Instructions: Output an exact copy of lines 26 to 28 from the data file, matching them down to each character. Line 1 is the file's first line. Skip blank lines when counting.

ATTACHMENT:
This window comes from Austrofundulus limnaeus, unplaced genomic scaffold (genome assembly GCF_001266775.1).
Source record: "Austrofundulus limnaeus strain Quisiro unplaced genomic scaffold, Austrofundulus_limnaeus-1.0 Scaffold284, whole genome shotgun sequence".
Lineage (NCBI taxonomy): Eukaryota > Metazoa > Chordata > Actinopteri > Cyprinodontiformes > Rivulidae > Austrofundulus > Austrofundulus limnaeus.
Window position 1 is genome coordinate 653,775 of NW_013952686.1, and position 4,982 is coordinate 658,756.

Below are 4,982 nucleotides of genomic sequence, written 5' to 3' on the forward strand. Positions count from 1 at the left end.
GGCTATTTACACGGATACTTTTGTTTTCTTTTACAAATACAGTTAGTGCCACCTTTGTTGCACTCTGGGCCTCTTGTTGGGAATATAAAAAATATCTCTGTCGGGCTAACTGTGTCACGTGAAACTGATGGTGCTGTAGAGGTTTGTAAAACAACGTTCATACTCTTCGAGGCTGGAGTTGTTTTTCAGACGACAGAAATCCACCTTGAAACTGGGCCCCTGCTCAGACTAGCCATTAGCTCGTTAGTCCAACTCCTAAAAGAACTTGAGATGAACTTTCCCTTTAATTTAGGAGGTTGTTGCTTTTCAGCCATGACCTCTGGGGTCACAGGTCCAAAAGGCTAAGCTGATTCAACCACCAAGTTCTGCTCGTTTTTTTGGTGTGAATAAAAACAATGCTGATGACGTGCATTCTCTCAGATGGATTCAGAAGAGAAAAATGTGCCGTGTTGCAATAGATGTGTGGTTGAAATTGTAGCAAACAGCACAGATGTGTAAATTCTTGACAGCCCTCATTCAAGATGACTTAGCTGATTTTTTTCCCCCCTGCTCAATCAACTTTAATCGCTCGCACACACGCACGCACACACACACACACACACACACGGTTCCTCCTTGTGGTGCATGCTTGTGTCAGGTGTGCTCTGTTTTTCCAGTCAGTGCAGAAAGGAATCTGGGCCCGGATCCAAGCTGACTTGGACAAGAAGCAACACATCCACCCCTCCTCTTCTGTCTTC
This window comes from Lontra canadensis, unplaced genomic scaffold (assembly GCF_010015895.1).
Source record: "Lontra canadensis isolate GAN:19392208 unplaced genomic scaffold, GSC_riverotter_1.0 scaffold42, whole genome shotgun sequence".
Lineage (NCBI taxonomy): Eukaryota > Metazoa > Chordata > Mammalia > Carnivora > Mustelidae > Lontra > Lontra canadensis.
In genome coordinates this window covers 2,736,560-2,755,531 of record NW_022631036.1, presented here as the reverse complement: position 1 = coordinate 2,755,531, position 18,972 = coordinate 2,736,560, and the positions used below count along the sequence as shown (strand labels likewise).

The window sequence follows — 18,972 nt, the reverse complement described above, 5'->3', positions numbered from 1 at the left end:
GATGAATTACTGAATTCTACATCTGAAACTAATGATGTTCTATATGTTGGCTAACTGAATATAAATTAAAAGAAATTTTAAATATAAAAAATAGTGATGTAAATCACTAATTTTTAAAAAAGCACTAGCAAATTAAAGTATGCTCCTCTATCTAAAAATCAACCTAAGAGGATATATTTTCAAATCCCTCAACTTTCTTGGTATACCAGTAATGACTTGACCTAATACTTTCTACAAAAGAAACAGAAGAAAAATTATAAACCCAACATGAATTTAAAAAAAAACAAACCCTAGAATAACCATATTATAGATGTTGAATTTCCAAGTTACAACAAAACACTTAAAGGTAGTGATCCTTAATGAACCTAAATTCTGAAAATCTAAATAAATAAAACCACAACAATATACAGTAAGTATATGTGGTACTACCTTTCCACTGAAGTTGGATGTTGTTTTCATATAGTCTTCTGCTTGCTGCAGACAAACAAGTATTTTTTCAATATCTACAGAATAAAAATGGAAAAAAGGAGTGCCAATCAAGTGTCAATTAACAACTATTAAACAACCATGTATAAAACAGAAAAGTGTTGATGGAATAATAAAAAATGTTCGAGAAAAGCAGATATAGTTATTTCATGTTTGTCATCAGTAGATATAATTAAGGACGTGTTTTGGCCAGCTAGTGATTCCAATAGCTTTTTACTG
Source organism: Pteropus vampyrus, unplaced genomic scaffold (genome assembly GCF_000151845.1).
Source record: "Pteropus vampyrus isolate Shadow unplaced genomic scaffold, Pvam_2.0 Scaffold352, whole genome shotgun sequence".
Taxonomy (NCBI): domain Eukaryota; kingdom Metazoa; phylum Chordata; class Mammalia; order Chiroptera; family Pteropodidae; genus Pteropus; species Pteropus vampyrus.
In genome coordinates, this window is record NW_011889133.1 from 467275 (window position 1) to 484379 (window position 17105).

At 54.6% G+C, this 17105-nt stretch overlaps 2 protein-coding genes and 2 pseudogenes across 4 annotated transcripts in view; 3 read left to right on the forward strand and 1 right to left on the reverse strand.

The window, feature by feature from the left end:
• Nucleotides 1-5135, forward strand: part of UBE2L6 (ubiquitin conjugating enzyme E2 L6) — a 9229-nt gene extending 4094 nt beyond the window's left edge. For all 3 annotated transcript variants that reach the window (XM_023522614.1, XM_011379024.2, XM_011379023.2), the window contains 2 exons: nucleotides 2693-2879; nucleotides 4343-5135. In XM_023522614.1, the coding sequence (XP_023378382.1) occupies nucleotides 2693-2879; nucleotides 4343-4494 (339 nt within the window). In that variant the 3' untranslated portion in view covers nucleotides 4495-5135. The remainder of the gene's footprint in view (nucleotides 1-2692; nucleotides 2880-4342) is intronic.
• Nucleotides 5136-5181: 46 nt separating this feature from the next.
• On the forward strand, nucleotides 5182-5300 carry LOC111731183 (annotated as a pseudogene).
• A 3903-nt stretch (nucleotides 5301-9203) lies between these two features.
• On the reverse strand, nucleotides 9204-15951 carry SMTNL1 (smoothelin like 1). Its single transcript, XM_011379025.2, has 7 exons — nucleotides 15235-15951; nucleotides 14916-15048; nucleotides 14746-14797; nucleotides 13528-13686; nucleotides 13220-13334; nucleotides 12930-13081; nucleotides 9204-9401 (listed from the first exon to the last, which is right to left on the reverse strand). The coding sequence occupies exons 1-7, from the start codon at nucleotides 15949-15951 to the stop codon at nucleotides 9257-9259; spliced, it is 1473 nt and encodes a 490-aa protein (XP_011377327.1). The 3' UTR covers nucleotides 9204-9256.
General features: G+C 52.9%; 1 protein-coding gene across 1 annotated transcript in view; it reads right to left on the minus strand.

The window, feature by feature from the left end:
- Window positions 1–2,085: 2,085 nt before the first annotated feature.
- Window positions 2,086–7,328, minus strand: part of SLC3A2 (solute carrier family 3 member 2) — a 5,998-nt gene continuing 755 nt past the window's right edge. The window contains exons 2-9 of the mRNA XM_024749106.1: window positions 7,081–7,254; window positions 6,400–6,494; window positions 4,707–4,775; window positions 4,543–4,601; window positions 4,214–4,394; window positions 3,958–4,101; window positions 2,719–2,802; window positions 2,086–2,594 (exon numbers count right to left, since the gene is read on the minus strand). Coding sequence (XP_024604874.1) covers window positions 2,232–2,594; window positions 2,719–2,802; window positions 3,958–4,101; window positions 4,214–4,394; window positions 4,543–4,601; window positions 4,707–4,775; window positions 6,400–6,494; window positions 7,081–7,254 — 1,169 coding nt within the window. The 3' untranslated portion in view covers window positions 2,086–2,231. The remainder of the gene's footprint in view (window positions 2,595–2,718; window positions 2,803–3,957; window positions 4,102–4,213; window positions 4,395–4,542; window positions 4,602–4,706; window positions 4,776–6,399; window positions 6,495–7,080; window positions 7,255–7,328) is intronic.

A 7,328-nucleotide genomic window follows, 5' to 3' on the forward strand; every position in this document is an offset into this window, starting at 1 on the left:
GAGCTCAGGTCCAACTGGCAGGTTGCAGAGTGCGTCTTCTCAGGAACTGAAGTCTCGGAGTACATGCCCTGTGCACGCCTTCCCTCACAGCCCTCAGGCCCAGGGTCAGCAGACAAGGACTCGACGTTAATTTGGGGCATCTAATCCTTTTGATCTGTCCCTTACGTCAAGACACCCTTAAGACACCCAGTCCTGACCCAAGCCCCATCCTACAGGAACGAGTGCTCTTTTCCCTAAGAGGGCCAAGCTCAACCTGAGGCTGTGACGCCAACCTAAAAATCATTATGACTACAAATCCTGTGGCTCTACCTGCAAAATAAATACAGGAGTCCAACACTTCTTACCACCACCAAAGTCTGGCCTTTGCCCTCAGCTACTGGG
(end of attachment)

- Window positions 1–2,085: 2,085 nt before the first annotated feature.
- Window positions 2,086–7,328, minus strand: part of SLC3A2 (solute carrier family 3 member 2) — a 5,998-nt gene continuing 755 nt past the window's right edge. The window contains exons 2-9 of the mRNA XM_024749106.1: window positions 7,081–7,254; window positions 6,400–6,494; window positions 4,707–4,775; window positions 4,543–4,601; window positions 4,214–4,394; window positions 3,958–4,101; window positions 2,719–2,802; window positions 2,086–2,594 (exon numbers count right to left, since the gene is read on the minus strand). Coding sequence (XP_024604874.1) covers window positions 2,232–2,594; window positions 2,719–2,802; window positions 3,958–4,101; window positions 4,214–4,394; window positions 4,543–4,601; window positions 4,707–4,775; window positions 6,400–6,494; window positions 7,081–7,254 — 1,169 coding nt within the window. The 3' untranslated portion in view covers window positions 2,086–2,231. The remainder of the gene's footprint in view (window positions 2,595–2,718; window positions 2,803–3,957; window positions 4,102–4,213; window positions 4,395–4,542; window positions 4,602–4,706; window positions 4,776–6,399; window positions 6,495–7,080; window positions 7,255–7,328) is intronic.

A 7,328-nucleotide genomic window follows, 5' to 3' on the forward strand; every position in this document is an offset into this window, starting at 1 on the left: